CISR: Insuring Commercial Property, 7 hrs. P&C, Myrtle Beach CIC: Life & Health, 20 hrs. L&H, Myrtle Beach Ethics & Business: Is This an Oxymoron, 3 hrs. Ethics Retirement Planning and Annuities, 2 hrs. L&H IIABSC Annual Convention, Asheville, NC

Winter 2013 • South Carolina Agent & Broker

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2013 Board of Directors Executive Committee Chairman Ashley Brady, CIC First Charter Co., Inc Marion, SC abrady@firstcharterins.com

National Director Jon A. Jensen, AAI, AIP Correll Insurance Group Spartanburg, SC jjensen@correllinsurance.com

Chairman Elect/ Treasurer Kenneth A. “Ken” Finch, CPCU, CIC, CRM, AAI Countybanc Insurance Greenwood, SC kfinch@ecountybanc.com

Immediate Past Chairman Kathy D. McKay, CIC, CPIW McKay Insurance Mt. Pleasant, SC kmckay6681@aol.com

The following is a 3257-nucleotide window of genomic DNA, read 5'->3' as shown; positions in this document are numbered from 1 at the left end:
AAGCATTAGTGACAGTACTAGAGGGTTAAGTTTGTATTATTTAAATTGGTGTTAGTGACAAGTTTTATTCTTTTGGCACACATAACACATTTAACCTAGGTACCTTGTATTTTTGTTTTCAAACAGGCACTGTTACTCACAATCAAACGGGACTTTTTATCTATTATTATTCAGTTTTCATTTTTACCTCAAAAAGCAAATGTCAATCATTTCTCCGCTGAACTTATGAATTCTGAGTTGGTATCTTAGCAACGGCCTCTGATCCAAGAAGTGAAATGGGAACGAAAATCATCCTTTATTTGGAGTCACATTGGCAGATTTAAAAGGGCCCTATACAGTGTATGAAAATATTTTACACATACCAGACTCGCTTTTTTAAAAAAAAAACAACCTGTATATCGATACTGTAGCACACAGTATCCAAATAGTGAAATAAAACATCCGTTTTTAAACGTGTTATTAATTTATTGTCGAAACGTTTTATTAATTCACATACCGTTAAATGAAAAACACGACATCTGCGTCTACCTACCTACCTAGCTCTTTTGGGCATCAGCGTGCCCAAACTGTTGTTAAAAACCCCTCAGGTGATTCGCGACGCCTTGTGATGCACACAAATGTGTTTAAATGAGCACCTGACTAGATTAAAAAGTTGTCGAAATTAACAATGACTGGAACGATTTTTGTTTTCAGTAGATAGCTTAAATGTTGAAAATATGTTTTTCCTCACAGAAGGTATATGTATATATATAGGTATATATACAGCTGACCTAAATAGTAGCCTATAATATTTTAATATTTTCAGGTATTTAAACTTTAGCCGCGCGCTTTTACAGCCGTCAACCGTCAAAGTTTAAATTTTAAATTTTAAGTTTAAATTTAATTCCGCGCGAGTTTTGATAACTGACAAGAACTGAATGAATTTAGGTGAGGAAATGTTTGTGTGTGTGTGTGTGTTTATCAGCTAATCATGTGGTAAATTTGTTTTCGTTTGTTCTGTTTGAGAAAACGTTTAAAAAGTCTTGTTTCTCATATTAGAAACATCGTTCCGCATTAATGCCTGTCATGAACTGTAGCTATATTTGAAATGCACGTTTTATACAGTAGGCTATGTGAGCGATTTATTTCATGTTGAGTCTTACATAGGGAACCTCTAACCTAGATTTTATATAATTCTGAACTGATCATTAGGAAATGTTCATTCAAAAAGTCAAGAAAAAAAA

Directors William J. Bowers, AIP (Will) Russell Massey & Co., Inc. Columbia, SC will@russellmassey.com

Kimberly J. Gore, CIC (Kim) HUB International Southeast Myrtle Beach, SC kim.gore@hubinternational.com

Angus M. Brabham, IV, CIC (Gus) Frank B. Norris & Co. Columbia, SC gbrabham@frankbnorris.com

Dana D. Groome, CIC, CPCU, CISR, ACSR Peoples Underwriters Inc. Conway, SC danag@peoplesunderwriters.com

J. Robert Bryant, Jr. (Bobby) Robert Bryant & Son, Inc. Orangeburg, SC bobby@robertbryantandson.com

Secretary R. Scott Moseley Irmo Insurance Agency Irmo, SC scott@irmoins.com

Willard A. Silcox, III, ACSR (Bill) C.T. Lowndes & Company Mt. Pleasant, SC bsilcox@ctlowndes.com

Stephen B. Cannon, PhD, CPCU (Steve) Law Insurance Agency, Inc Spartanburg, SC scannon4@juno.com Harrison G. Cline, CIC, AIP The Furman Co. Insurance Agency Greenville, SC AM South Carolina ad.pdf hcline@furmanco.com

Richard L. Walker, CIC Cormell Street & Patterson Florence, SC rwalker@csp4me.com

1

9/18/12

4:40 PM